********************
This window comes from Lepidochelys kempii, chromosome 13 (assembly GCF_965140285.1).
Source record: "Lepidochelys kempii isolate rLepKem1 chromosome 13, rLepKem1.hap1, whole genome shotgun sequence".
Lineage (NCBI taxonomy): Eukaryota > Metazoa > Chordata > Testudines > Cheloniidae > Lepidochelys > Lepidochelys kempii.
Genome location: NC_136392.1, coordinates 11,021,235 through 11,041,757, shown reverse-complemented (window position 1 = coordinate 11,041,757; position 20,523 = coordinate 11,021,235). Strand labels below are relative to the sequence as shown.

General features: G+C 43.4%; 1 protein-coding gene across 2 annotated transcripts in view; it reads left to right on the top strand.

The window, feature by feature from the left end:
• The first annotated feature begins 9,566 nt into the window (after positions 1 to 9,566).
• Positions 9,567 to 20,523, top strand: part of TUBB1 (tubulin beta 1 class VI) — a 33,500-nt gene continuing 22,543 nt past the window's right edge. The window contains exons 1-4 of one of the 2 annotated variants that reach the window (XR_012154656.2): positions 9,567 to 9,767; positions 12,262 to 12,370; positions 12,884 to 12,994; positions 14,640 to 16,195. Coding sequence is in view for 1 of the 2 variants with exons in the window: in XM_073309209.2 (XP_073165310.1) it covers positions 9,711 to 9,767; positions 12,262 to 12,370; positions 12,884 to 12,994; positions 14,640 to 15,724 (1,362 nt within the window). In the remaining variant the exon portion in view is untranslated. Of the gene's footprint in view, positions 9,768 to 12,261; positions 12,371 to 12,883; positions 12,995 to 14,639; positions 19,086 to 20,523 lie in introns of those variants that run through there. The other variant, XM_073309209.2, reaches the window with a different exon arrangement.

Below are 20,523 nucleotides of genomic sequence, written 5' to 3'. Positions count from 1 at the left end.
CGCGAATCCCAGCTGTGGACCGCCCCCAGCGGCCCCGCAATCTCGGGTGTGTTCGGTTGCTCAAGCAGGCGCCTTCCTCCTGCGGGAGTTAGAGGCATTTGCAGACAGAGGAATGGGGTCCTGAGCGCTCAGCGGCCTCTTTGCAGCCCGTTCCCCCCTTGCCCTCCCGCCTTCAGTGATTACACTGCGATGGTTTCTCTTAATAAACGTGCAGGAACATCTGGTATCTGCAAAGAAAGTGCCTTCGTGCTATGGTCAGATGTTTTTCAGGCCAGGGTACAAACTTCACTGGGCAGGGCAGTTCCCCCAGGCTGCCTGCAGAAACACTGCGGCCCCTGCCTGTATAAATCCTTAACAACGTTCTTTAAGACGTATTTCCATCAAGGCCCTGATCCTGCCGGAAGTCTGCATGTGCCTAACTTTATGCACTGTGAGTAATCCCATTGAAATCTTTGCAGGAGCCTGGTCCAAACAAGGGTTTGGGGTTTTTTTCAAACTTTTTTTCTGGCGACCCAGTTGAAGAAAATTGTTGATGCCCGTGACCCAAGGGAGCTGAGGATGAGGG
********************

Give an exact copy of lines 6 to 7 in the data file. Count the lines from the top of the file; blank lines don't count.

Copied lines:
The window, feature by feature from the left end:
• The first annotated feature begins 9,566 nt into the window (after positions 1 to 9,566).